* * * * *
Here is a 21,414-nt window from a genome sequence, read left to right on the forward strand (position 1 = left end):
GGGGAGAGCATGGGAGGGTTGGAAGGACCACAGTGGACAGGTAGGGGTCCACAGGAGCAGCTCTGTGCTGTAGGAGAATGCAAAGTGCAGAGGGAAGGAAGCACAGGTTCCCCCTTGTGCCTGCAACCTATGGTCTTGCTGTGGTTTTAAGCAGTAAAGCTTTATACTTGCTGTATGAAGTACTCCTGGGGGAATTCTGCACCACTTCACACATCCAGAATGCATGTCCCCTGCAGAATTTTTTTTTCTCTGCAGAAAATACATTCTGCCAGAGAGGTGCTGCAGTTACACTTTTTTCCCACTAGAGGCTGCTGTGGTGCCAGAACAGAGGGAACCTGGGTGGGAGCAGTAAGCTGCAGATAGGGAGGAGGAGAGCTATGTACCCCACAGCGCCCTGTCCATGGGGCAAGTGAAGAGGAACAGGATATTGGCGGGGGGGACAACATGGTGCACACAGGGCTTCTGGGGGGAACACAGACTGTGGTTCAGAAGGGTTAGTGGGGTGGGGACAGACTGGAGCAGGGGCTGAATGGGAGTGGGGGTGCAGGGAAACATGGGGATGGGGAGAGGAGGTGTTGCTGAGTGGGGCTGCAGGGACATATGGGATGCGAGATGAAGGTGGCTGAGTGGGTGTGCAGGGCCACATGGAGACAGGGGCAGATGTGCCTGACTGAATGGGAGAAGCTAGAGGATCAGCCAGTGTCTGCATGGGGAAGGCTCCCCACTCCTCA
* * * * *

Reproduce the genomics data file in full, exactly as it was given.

Here is a 21,414-nt window from a genome sequence, read left to right on the forward strand (position 1 = left end):
GGGGAGAGCATGGGAGGGTTGGAAGGACCACAGTGGACAGGTAGGGGTCCACAGGAGCAGCTCTGTGCTGTAGGAGAATGCAAAGTGCAGAGGGAAGGAAGCACAGGTTCCCCCTTGTGCCTGCAACCTATGGTCTTGCTGTGGTTTTAAGCAGTAAAGCTTTATACTTGCTGTATGAAGTACTCCTGGGGGAATTCTGCACCACTTCACACATCCAGAATGCATGTCCCCTGCAGAATTTTTTTTTCTCTGCAGAAAATACATTCTGCCAGAGAGGTGCTGCAGTTACACTTTTTTCCCACTAGAGGCTGCTGTGGTGCCAGAACAGAGGGAACCTGGGTGGGAGCAGTAAGCTGCAGATAGGGAGGAGGAGAGCTATGTACCCCACAGCGCCCTGTCCATGGGGCAAGTGAAGAGGAACAGGATATTGGCGGGGGGGACAACATGGTGCACACAGGGCTTCTGGGGGGAACACAGACTGTGGTTCAGAAGGGTTAGTGGGGTGGGGACAGACTGGAGCAGGGGCTGAATGGGAGTGGGGGTGCAGGGAAACATGGGGATGGGGAGAGGAGGTGTTGCTGAGTGGGGCTGCAGGGACATATGGGATGCGAGATGAAGGTGGCTGAGTGGGTGTGCAGGGCCACATGGAGACAGGGGCAGATGTGCCTGACTGAATGGGAGAAGCTAGAGGATCAGCCAGTGTCTGCATGGGGAAGGCTCCCCACTCCTCA